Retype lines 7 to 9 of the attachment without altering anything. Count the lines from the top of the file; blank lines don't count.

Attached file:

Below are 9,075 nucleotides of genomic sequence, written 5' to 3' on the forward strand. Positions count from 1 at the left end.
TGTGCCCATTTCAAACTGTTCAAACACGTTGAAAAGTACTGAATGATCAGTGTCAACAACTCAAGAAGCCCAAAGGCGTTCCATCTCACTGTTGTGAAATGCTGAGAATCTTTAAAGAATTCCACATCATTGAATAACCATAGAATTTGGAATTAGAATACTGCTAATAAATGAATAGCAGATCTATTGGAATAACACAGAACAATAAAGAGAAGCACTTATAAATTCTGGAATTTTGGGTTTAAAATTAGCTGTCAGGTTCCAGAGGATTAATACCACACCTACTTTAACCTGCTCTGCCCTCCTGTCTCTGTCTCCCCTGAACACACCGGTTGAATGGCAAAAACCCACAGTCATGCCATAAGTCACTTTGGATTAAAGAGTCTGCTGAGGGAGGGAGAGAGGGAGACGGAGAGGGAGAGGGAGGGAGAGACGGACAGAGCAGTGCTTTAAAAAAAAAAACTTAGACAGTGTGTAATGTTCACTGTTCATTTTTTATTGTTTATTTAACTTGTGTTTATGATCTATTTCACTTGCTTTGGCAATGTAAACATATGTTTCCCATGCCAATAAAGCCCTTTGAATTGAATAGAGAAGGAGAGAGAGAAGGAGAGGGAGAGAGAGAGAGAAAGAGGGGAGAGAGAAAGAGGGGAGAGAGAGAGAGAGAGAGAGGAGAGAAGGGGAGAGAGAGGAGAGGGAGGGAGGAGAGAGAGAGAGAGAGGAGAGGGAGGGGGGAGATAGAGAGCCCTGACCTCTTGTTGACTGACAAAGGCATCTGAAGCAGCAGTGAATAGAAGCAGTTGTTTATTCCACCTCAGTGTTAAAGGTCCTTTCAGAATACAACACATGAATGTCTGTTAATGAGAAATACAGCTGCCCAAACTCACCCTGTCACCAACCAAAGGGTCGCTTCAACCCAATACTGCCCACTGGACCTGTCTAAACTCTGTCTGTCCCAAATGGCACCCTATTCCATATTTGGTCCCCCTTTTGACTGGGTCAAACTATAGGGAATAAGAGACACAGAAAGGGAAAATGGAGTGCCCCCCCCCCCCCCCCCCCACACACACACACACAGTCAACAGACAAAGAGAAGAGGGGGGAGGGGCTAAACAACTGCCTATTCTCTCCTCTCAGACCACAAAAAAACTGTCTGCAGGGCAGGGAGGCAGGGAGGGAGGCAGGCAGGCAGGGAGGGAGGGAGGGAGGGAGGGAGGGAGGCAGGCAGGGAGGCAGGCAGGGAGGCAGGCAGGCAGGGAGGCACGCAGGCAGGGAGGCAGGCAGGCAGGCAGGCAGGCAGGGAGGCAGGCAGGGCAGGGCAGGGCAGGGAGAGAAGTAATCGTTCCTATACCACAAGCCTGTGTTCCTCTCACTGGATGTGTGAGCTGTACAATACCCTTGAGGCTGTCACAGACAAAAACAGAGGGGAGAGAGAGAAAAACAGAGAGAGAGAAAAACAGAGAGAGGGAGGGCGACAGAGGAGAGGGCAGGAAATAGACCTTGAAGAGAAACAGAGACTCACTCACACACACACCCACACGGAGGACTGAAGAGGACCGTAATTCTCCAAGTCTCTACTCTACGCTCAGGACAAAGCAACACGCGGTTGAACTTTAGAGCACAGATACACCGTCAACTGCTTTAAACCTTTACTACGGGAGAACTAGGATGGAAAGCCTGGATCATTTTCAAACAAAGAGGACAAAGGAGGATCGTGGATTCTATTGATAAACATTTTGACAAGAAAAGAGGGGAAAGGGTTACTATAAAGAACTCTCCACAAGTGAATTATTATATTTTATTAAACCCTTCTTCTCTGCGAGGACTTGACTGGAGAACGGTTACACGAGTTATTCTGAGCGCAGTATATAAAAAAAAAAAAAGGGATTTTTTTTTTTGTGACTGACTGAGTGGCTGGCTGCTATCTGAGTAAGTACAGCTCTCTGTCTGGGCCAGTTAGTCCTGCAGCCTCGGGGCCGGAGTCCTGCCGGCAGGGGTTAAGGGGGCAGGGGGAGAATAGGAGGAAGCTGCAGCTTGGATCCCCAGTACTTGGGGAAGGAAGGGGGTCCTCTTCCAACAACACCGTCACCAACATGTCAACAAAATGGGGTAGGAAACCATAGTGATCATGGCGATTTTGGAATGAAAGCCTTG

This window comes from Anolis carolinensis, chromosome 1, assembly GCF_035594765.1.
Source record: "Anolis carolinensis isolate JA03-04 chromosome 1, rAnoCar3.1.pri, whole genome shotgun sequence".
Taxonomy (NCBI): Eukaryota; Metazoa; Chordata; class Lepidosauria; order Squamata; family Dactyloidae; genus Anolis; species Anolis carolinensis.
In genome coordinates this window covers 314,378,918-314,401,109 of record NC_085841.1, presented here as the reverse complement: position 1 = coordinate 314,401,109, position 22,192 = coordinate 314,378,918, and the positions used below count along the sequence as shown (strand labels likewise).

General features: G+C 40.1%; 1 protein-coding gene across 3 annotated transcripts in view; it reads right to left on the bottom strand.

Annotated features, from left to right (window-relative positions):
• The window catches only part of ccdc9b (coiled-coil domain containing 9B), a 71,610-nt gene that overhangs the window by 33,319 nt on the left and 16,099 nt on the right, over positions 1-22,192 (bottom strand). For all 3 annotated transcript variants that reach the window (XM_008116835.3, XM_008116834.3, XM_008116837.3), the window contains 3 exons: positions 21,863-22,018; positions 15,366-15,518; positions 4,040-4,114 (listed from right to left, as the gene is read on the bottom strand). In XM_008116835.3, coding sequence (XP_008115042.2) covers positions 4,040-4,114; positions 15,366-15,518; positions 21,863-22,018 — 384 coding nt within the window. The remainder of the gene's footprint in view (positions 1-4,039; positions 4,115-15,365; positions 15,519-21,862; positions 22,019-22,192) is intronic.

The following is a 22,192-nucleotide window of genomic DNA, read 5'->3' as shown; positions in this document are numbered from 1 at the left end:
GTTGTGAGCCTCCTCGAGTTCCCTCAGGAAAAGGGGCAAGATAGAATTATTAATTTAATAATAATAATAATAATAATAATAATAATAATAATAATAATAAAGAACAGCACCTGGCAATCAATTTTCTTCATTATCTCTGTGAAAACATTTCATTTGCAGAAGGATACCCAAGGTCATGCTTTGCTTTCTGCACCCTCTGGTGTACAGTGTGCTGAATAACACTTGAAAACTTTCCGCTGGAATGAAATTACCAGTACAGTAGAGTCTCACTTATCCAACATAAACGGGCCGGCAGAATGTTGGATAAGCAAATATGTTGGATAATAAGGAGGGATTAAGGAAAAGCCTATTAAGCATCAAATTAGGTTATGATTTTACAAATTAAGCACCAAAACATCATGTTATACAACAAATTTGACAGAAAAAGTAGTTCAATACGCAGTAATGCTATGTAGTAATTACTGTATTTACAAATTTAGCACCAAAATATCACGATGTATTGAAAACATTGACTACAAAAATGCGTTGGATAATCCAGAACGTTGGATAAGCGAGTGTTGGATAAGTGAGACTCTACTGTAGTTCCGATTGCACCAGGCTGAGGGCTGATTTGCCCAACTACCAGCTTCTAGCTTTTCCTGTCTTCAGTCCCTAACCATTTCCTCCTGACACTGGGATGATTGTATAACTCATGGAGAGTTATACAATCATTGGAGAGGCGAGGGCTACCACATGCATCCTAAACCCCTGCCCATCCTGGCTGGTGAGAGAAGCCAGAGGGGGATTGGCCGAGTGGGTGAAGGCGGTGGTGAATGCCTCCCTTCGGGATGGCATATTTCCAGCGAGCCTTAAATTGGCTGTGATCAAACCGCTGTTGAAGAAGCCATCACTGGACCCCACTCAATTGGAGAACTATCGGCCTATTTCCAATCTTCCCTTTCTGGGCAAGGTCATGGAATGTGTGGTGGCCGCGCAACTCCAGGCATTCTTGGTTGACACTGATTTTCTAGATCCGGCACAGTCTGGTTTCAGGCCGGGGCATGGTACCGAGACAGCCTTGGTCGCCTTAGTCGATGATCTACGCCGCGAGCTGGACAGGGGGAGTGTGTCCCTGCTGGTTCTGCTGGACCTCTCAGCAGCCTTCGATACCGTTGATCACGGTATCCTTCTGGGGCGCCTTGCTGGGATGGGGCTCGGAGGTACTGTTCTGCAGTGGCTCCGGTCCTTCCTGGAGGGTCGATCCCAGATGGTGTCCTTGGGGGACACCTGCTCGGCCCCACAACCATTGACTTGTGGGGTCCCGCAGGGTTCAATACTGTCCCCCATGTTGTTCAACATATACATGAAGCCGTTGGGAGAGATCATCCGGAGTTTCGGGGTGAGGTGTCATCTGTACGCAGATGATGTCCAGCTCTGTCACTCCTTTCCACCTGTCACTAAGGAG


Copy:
General features: G+C 40.1%; 1 protein-coding gene across 3 annotated transcripts in view; it reads right to left on the bottom strand.

Annotated features, from left to right (window-relative positions):
• The window catches only part of ccdc9b (coiled-coil domain containing 9B), a 71,610-nt gene that overhangs the window by 33,319 nt on the left and 16,099 nt on the right, over positions 1-22,192 (bottom strand). For all 3 annotated transcript variants that reach the window (XM_008116835.3, XM_008116834.3, XM_008116837.3), the window contains 3 exons: positions 21,863-22,018; positions 15,366-15,518; positions 4,040-4,114 (listed from right to left, as the gene is read on the bottom strand). In XM_008116835.3, coding sequence (XP_008115042.2) covers positions 4,040-4,114; positions 15,366-15,518; positions 21,863-22,018 — 384 coding nt within the window. The remainder of the gene's footprint in view (positions 1-4,039; positions 4,115-15,365; positions 15,519-21,862; positions 22,019-22,192) is intronic.